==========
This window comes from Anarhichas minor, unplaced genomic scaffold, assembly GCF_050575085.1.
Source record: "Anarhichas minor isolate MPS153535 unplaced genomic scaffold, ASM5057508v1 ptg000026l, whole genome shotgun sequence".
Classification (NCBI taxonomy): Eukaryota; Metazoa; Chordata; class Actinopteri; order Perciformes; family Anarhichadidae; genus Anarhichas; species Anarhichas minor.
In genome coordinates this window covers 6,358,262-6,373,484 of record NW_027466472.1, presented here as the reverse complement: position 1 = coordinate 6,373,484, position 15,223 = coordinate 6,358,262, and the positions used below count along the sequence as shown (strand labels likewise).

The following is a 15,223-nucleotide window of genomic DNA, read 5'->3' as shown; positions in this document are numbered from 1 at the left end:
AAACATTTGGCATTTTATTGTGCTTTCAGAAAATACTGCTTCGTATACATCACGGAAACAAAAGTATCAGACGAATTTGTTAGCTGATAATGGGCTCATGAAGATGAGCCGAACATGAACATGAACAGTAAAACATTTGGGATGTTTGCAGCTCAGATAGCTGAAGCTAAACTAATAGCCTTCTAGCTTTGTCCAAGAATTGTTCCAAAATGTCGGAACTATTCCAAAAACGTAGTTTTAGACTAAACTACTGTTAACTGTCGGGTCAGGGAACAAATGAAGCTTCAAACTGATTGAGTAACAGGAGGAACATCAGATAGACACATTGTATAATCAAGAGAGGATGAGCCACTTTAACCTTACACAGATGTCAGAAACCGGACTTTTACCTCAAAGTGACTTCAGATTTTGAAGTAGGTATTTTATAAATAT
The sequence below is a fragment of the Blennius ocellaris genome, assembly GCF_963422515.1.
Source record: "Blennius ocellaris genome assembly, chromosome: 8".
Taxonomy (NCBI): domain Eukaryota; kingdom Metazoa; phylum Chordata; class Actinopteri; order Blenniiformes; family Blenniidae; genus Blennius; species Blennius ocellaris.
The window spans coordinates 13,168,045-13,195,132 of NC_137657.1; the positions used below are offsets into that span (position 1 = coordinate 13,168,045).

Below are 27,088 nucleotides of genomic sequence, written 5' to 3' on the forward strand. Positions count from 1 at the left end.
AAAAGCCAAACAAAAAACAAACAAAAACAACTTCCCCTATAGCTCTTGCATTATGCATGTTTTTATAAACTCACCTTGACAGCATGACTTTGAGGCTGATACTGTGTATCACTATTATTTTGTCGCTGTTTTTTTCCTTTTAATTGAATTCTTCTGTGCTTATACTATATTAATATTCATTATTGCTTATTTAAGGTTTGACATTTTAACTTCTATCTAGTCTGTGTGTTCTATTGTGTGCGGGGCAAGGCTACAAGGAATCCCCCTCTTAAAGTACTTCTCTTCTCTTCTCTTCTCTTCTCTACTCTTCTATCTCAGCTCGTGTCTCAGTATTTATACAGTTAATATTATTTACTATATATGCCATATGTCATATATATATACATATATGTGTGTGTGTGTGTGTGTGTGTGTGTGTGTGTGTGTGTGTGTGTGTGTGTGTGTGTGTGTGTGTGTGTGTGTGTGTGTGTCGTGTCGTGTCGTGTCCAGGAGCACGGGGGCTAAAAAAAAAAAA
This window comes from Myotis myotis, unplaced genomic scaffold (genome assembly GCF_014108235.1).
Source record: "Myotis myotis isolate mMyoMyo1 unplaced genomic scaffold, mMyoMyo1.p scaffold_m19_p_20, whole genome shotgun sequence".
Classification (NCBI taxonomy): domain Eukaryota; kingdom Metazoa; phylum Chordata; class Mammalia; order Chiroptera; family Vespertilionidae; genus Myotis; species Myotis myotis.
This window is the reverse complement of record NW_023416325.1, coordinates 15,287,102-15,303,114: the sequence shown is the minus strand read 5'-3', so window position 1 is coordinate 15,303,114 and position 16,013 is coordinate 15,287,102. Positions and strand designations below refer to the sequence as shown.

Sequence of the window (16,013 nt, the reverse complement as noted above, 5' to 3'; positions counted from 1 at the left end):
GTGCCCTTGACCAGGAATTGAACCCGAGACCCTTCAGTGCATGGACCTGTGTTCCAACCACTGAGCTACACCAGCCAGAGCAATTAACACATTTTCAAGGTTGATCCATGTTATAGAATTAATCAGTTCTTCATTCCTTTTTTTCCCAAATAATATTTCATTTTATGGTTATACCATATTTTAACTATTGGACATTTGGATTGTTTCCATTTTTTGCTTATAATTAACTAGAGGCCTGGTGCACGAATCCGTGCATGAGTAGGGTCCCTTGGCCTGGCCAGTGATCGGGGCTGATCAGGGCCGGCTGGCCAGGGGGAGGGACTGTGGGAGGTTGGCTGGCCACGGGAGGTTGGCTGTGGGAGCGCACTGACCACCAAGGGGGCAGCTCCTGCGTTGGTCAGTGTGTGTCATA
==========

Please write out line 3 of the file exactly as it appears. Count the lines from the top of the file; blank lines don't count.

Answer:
Classification (NCBI taxonomy): Eukaryota; Metazoa; Chordata; class Actinopteri; order Perciformes; family Anarhichadidae; genus Anarhichas; species Anarhichas minor.